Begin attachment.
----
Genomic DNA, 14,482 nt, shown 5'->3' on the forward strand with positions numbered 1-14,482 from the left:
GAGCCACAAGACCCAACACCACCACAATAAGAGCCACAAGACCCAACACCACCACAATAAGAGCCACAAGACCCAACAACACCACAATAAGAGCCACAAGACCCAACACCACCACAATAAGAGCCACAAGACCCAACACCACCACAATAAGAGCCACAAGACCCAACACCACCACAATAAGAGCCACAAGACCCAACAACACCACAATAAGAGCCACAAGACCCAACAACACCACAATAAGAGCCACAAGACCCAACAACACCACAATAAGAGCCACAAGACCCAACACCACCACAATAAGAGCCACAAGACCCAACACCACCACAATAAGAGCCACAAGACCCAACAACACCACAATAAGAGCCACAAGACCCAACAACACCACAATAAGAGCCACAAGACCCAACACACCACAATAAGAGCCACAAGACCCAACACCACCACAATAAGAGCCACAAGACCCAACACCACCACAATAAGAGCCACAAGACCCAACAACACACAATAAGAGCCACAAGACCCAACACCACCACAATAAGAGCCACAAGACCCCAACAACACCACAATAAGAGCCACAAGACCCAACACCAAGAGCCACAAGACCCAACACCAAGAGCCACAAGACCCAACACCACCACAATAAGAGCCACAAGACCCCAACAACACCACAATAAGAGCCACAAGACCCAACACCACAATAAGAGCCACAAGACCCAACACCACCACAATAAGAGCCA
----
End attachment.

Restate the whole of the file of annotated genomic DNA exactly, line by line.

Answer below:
Genomic DNA, 14,482 nt, shown 5'->3' on the forward strand with positions numbered 1-14,482 from the left:
GAGCCACAAGACCCAACACCACCACAATAAGAGCCACAAGACCCAACACCACCACAATAAGAGCCACAAGACCCAACAACACCACAATAAGAGCCACAAGACCCAACACCACCACAATAAGAGCCACAAGACCCAACACCACCACAATAAGAGCCACAAGACCCAACACCACCACAATAAGAGCCACAAGACCCAACAACACCACAATAAGAGCCACAAGACCCAACAACACCACAATAAGAGCCACAAGACCCAACAACACCACAATAAGAGCCACAAGACCCAACACCACCACAATAAGAGCCACAAGACCCAACACCACCACAATAAGAGCCACAAGACCCAACAACACCACAATAAGAGCCACAAGACCCAACAACACCACAATAAGAGCCACAAGACCCAACACACCACAATAAGAGCCACAAGACCCAACACCACCACAATAAGAGCCACAAGACCCAACACCACCACAATAAGAGCCACAAGACCCAACAACACACAATAAGAGCCACAAGACCCAACACCACCACAATAAGAGCCACAAGACCCCAACAACACCACAATAAGAGCCACAAGACCCAACACCAAGAGCCACAAGACCCAACACCAAGAGCCACAAGACCCAACACCACCACAATAAGAGCCACAAGACCCCAACAACACCACAATAAGAGCCACAAGACCCAACACCACAATAAGAGCCACAAGACCCAACACCACCACAATAAGAGCCA